Thirteen hours of pitocin and (medicated) back labor later, I was wheeled into the operating room for a C-section to remove surgically the stubborn mule that is my son.

He didn’t want to come out, you see.

My birth plan had one thing on it: I don’t want a C-section.

Turns out, he was a little too big for me to birth him conventionally — nine pounds, five ounces with me measuring normal the entire pregnancy. Too big and face-up — hence, back labor.

So I had a C-section.

I didn’t get the birth I wanted, but that didn’t matter in the end either because I got something a hell of a lot better than the birth that I wanted.





I got Henry.


40 weeks pregnant full term

Due Dates

Forty weeks is  full term.

Forty weeks is 10 months.

Forty weeks is a long time to be pregnant.

I’m 40 weeks today.

According to fancy pregnancy math, today was my due date. Little one didn’t show up today — perhaps because my due date was pushed back two days at my 20-week anatomy scan — or perhaps because half of all pregnancies run long.


After Week 39, I am ready not to be pregnant. Not that I want to rush him, but I wouldn’t be too made if he showed up before Monday. I don’t feel good. Five days of cramps, nausea, discomfort, sleeplessness and random pains… I’ve been sitting against an ice pack until it’s not cold anymore. Plus, I’m fighting a terrible head cold — or just the major mucus bomb that is my body prepping for labor and delivery.

Sorry, it’s a thing.

Luckily, my doctor doesn’t want me to be pregnant too long after my due date either. It’s not safe for the baby. Now, my baby has a scheduled birthday if he doesn’t show up on his previously assigned birthday via induction. (That’s due date No. 3.)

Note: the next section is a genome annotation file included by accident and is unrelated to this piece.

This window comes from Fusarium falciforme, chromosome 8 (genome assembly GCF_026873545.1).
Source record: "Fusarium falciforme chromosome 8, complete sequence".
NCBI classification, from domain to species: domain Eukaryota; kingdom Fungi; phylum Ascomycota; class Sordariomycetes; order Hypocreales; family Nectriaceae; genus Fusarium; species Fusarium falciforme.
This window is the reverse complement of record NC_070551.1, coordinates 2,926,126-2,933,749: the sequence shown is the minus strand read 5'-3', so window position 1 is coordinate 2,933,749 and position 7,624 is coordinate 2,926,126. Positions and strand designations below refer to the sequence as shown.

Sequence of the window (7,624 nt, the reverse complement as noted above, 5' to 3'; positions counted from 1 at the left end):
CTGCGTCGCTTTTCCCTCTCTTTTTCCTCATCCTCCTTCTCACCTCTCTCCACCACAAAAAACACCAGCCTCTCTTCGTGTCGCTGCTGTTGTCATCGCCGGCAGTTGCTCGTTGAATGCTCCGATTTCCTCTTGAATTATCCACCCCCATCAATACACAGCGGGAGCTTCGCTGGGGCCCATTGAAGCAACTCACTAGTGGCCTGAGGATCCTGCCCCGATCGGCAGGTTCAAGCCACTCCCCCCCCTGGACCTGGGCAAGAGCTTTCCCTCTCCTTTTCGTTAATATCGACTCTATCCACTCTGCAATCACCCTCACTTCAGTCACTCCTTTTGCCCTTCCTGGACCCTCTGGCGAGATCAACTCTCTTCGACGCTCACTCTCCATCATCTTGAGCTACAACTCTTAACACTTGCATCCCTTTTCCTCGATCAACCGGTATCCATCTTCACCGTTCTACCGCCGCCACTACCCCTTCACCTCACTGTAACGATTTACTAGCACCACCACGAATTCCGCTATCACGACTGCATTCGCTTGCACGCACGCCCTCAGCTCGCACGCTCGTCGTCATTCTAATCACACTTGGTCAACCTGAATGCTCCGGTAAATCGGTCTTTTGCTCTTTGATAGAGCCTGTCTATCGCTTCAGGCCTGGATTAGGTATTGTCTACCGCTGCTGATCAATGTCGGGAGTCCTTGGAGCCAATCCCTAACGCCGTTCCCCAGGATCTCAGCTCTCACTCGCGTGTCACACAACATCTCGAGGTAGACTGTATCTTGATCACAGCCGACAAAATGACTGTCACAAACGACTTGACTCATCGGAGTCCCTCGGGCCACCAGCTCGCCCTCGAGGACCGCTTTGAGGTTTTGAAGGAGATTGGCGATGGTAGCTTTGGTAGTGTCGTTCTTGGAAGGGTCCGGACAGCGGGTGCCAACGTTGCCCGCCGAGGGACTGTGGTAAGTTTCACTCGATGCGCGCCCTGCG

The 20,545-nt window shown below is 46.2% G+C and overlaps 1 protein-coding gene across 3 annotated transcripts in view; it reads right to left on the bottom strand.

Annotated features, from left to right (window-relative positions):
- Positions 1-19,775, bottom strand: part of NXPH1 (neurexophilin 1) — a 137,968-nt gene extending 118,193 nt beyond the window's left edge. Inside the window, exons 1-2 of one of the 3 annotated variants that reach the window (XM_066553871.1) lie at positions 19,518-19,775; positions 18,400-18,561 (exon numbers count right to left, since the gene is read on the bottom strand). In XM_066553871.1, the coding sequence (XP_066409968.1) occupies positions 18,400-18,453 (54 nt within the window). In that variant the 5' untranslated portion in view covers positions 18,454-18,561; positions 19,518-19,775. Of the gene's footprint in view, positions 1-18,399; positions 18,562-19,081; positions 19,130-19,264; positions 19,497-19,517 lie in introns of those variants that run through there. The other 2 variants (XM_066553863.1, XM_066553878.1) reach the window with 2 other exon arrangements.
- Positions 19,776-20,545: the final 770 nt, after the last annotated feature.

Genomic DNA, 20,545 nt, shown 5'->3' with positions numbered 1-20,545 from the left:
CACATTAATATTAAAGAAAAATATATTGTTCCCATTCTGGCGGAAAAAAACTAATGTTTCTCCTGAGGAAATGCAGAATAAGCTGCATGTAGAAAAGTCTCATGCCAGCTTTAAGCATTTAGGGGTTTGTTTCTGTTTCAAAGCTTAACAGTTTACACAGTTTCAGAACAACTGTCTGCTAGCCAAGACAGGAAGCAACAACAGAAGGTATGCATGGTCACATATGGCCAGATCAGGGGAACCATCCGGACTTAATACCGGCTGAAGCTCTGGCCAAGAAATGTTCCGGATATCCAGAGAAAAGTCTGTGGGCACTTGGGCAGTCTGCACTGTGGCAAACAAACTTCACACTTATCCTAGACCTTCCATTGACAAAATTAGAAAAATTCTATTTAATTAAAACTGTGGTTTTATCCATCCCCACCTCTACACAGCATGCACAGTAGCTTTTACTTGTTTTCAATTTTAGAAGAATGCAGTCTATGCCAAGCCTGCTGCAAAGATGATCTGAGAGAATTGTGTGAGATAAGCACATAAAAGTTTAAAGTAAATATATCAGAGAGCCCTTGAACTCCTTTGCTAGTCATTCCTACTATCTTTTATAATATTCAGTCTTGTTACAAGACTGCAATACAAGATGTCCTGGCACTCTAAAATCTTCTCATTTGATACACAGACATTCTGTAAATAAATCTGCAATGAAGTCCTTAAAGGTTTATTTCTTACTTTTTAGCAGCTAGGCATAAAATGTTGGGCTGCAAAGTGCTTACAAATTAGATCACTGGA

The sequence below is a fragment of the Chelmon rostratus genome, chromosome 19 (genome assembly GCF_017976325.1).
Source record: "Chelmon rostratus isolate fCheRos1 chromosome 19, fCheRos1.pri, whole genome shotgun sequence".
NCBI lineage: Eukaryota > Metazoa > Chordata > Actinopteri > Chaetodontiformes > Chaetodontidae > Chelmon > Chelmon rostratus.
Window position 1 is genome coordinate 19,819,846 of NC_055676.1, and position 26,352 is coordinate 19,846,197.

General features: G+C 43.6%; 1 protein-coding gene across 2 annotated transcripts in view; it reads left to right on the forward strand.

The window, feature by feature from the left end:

Who’s excited?

Yay. Me.

I’m not terribly excited about being induced even if I am super excited not to be pregnant. Induction might not work, but I’ll have to have the baby after starting the whole process so… a C-section might happen.

I don’t want a C-section.

Here’s my birth plan: I don’t want a C-section. Everything else is fair game.

I’m going to stay positive though. He’s either going to come on his own (on Monday) or induction will work, and I will not have to have a C-section.

To encourage his arrival, I’ve been thinking baby thoughts and nesting and telling him aaaaalll about it.

newborn clothing hand-me-downs
Newborn clothes are stupid cute.


His room is pretty much done. I haven’t hung the shelves, and I’m probably not going to hang the shelves before he gets here. He’ll be fine without shelves for a while.


I’ve got diaper and breastfeeding snack stations in the living room, nursery and next to my bed. Granola bars, nuts and trail mix to munch and bottles of water and boxes of juice to keep me hydrated. Diapers, wipes and burp cloths for him.

freezer meal prep ingredients

crockpot freezer meals

I also prepared 13 crockpot meals to consume during my maternity leave so I can spend all my time with him — not worrying about feeding myself and my husband.

And we installed the forsaken car seat.


hospital bags packed
My hospital bags are packed, too.

I’m a planner, folks.

But my little one doesn’t seem to care that I’ve made a lovely home for him. He seems pretty content to enjoy the first home I made for him. (Seriously, every time he moves, it feels like he’s just getting more comfy. Like snuggling in.)

It’s like he doesn’t know how many adorable onesies are in his drawers or how many tiny diapers are spread throughout my house or how many times I packed and repacked his hospital bag.

I’ve been telling him.

He’s not listening.


Three due dates for one baby. I’ll let everyone know when he gets here.



Pregnancy symptoms by trimester